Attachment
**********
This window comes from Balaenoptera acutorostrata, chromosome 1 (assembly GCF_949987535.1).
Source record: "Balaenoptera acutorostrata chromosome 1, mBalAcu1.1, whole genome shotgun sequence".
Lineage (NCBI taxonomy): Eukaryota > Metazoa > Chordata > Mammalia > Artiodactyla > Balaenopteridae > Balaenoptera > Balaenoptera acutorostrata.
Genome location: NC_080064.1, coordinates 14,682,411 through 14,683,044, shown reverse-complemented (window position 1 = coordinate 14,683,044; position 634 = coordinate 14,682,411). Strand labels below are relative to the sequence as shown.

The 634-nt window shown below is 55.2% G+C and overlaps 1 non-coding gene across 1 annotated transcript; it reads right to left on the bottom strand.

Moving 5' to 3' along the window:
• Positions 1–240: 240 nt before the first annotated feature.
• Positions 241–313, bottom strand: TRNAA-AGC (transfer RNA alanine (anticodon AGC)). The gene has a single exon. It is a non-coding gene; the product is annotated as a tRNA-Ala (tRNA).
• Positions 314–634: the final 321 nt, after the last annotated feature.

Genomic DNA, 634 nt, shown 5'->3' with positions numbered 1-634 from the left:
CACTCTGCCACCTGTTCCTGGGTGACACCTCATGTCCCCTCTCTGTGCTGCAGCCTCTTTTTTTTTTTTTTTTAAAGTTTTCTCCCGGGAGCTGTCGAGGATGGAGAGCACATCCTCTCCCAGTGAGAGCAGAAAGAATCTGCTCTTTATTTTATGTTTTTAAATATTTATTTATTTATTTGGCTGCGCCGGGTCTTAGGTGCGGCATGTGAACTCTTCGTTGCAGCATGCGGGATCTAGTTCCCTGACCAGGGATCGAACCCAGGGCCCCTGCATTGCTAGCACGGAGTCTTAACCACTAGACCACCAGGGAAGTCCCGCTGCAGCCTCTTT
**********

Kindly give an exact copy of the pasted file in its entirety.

This window comes from Balaenoptera acutorostrata, chromosome 1 (assembly GCF_949987535.1).
Source record: "Balaenoptera acutorostrata chromosome 1, mBalAcu1.1, whole genome shotgun sequence".
Lineage (NCBI taxonomy): Eukaryota > Metazoa > Chordata > Mammalia > Artiodactyla > Balaenopteridae > Balaenoptera > Balaenoptera acutorostrata.
Genome location: NC_080064.1, coordinates 14,682,411 through 14,683,044, shown reverse-complemented (window position 1 = coordinate 14,683,044; position 634 = coordinate 14,682,411). Strand labels below are relative to the sequence as shown.

The 634-nt window shown below is 55.2% G+C and overlaps 1 non-coding gene across 1 annotated transcript; it reads right to left on the bottom strand.

Moving 5' to 3' along the window:
• Positions 1–240: 240 nt before the first annotated feature.
• Positions 241–313, bottom strand: TRNAA-AGC (transfer RNA alanine (anticodon AGC)). The gene has a single exon. It is a non-coding gene; the product is annotated as a tRNA-Ala (tRNA).
• Positions 314–634: the final 321 nt, after the last annotated feature.

Genomic DNA, 634 nt, shown 5'->3' with positions numbered 1-634 from the left:
CACTCTGCCACCTGTTCCTGGGTGACACCTCATGTCCCCTCTCTGTGCTGCAGCCTCTTTTTTTTTTTTTTTTAAAGTTTTCTCCCGGGAGCTGTCGAGGATGGAGAGCACATCCTCTCCCAGTGAGAGCAGAAAGAATCTGCTCTTTATTTTATGTTTTTAAATATTTATTTATTTATTTGGCTGCGCCGGGTCTTAGGTGCGGCATGTGAACTCTTCGTTGCAGCATGCGGGATCTAGTTCCCTGACCAGGGATCGAACCCAGGGCCCCTGCATTGCTAGCACGGAGTCTTAACCACTAGACCACCAGGGAAGTCCCGCTGCAGCCTCTTT